December 7, 2017
“I believe in keeping a family, a family and a farm, a farm,” said Carolyn Thompson, attorney at Thompson Law, PC, of Sioux Falls, S.D.
The lawyer presented at the I Am FarmHer Mini Series event held in Sheffield, Iowa, earlier this week, where I was also a speaker.
Her message hit home for a lot of folks in attendance as she described the nightmares many families face today as they deal with transitioning the ranch while still getting along with siblings, in-laws and multiple generations.
“You can have the nicest house, beautiful fences, a great barn and perfect equipment, but if your estate plan is garbage, all of those nice things will look good on an auction sale,” Thompson warned the crowd of 180 farm and ranch women.
Thompson said that many people tell her they don’t have the money to spend on legal fees to put together an estate plan. But without one, the repercussions could cost you the entire farm.
“It amazes me that people will spend more on a set of tractor tires than they will on estate planning,” she said.
She urged the crowd to consider the perspective of how much the ranch is really worth and how many decades and generations of work have gone into it. In comparison, paying for a solid estate plan is a very small but important investment to protect a lifetime of work.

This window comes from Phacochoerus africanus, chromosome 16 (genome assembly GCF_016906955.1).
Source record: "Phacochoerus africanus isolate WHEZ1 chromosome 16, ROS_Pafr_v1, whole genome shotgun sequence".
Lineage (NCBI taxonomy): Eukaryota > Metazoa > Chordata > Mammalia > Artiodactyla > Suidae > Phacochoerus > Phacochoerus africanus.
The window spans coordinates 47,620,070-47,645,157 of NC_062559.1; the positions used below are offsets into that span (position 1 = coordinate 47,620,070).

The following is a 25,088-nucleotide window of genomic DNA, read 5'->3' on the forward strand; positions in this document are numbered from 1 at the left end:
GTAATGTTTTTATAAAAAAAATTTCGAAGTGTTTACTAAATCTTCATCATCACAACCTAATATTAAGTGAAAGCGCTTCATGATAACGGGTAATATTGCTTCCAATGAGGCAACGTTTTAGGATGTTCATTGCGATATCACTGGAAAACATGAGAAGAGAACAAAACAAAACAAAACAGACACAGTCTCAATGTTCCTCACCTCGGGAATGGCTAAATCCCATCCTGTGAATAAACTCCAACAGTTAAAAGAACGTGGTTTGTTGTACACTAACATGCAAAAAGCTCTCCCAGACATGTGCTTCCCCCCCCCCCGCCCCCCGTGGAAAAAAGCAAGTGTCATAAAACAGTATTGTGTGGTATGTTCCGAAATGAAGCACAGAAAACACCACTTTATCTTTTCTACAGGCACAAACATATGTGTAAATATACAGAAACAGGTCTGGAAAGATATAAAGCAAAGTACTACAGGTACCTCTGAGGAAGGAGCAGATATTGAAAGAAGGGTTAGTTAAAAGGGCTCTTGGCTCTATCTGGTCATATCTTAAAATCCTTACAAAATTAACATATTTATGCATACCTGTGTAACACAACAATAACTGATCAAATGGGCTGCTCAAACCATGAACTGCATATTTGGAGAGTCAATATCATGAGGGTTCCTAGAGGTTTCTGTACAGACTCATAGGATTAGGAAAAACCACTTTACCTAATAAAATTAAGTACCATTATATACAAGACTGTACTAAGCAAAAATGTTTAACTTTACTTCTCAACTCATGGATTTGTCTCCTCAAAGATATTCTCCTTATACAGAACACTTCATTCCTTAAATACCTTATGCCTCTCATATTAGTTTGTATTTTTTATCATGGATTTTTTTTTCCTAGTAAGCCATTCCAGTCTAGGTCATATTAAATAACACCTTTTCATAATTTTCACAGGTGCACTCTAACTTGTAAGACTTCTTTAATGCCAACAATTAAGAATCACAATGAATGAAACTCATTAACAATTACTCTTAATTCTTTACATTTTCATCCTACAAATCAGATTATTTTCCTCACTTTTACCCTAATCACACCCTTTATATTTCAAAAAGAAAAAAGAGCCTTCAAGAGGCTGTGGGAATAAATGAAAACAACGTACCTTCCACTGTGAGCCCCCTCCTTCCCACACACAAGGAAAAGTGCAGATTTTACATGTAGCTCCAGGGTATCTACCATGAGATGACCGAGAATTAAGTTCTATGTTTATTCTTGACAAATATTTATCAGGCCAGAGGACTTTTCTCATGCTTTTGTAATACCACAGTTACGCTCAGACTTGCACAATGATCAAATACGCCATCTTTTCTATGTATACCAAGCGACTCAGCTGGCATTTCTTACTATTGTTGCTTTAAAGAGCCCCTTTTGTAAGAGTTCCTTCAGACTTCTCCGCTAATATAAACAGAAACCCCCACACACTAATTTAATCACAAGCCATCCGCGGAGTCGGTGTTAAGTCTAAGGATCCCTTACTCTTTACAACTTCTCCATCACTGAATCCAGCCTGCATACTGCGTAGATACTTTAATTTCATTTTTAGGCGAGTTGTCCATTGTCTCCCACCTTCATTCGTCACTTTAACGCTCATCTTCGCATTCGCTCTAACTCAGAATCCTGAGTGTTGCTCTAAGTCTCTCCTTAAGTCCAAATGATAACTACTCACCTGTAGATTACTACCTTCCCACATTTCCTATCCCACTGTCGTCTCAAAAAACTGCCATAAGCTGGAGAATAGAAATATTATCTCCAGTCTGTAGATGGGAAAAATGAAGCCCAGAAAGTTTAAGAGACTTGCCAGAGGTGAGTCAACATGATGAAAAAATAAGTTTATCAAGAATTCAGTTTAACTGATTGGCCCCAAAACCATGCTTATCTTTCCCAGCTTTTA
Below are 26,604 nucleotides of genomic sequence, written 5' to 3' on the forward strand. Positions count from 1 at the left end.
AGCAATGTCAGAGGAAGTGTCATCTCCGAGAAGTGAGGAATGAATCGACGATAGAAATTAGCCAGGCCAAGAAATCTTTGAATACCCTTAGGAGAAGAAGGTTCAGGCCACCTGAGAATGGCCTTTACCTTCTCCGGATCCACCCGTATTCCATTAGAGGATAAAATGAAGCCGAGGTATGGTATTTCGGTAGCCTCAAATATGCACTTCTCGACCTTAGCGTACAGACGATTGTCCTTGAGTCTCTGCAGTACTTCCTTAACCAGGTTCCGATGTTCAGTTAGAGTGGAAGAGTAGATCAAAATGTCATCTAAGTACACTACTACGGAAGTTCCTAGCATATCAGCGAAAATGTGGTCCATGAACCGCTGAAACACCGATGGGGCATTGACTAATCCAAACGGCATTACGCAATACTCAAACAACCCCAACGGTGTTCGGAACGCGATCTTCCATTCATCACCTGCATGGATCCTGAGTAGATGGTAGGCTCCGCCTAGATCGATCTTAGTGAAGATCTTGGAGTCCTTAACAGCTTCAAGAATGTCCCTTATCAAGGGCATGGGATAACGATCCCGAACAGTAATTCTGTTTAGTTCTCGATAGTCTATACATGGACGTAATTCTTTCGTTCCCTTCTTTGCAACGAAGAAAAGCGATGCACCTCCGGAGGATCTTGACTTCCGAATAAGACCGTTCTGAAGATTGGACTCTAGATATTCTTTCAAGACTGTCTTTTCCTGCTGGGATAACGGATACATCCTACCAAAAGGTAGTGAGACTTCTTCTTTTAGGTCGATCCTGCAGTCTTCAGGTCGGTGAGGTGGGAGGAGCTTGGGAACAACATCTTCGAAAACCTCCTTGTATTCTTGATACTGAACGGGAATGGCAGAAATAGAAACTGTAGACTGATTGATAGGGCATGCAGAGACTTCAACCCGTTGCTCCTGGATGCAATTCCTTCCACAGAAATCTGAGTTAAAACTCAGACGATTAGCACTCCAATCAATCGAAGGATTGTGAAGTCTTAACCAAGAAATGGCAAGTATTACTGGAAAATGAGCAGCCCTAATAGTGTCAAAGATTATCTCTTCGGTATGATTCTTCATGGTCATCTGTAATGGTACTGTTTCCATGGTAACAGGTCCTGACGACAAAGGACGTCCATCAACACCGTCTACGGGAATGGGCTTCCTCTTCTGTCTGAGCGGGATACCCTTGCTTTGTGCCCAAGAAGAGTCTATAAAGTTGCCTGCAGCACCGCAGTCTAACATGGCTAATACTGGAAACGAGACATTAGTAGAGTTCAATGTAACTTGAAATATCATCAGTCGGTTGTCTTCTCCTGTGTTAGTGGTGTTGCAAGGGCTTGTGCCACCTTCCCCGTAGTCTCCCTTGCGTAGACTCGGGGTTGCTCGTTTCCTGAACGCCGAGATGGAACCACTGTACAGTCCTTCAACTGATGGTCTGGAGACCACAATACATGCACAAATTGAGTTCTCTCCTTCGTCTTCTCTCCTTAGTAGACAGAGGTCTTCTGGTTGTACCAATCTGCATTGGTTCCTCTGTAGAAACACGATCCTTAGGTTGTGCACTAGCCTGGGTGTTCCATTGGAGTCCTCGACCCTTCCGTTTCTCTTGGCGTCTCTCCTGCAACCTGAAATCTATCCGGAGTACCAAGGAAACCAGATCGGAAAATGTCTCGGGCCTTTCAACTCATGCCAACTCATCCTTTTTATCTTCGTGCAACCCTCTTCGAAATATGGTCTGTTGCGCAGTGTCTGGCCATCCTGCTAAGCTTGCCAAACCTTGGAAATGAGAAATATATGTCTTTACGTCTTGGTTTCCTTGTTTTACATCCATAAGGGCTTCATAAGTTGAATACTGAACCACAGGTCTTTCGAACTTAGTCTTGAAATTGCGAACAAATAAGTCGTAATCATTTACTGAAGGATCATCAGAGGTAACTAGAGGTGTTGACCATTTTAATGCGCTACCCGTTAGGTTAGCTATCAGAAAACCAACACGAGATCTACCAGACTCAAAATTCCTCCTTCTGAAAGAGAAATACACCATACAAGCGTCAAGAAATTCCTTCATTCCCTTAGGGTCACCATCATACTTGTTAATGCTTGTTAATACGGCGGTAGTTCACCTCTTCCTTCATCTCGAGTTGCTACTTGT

Thompson said the toughest thing for people is just getting started.
“Just call and make an appointment with a good lawyer who specializes in agricultural estate planning,” she said.
So what does she recommend you bring to the appointment with a lawyer? Two things — how much land you own and the names of your children.
“You don’t have to have all of the solutions; that’s what we’re here for,” she said. “We just need to know what your hopes are for the land and your children and what you’re most scared of. After that, we’ll go over the options and help create a solid plan.”
While no two farms are created equal, a common denominator among many of the stories Thompson told was a lack of planning and just hoping that things will all work themselves out.
“Hope is not a plan,” she said. “So many people tell me, ‘I hope my kids will get along,’ or ‘I hope they’ll do the right thing when I’m gone.’”
Far too often, hope or a blind faith in things working out for the best can end in lawsuits, fights and division amongst family members. And Thompson advises ranching couples make a plan together.
“Don’t leave it up to your spouse to figure things out when you’re gone,” she said. “This should be a team effort, something you decide together, and then clearly communicate your plan and wishes to your children, so everyone is on the same page.”
As 2017 draws to a close, perhaps a great goal for 2018 will be to get your affairs in order and make sure your land, your loved ones and your legacy are well protected.
The opinions of Amanda Radke are not necessarily those of beefmagazine.com or Farm Progress.
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